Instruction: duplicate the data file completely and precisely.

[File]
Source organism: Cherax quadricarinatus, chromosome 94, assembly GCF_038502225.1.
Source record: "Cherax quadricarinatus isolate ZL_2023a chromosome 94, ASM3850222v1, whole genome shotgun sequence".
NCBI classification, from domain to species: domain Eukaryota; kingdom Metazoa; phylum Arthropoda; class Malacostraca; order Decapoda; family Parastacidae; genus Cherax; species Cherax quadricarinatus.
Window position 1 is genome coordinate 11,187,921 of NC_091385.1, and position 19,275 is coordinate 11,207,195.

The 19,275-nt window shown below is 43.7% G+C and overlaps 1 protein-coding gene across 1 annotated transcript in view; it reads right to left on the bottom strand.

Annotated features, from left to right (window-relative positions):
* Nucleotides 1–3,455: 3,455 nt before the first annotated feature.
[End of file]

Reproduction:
Source organism: Cherax quadricarinatus, chromosome 94, assembly GCF_038502225.1.
Source record: "Cherax quadricarinatus isolate ZL_2023a chromosome 94, ASM3850222v1, whole genome shotgun sequence".
NCBI classification, from domain to species: domain Eukaryota; kingdom Metazoa; phylum Arthropoda; class Malacostraca; order Decapoda; family Parastacidae; genus Cherax; species Cherax quadricarinatus.
Window position 1 is genome coordinate 11,187,921 of NC_091385.1, and position 19,275 is coordinate 11,207,195.

The 19,275-nt window shown below is 43.7% G+C and overlaps 1 protein-coding gene across 1 annotated transcript in view; it reads right to left on the bottom strand.

Annotated features, from left to right (window-relative positions):
* Nucleotides 1–3,455: 3,455 nt before the first annotated feature.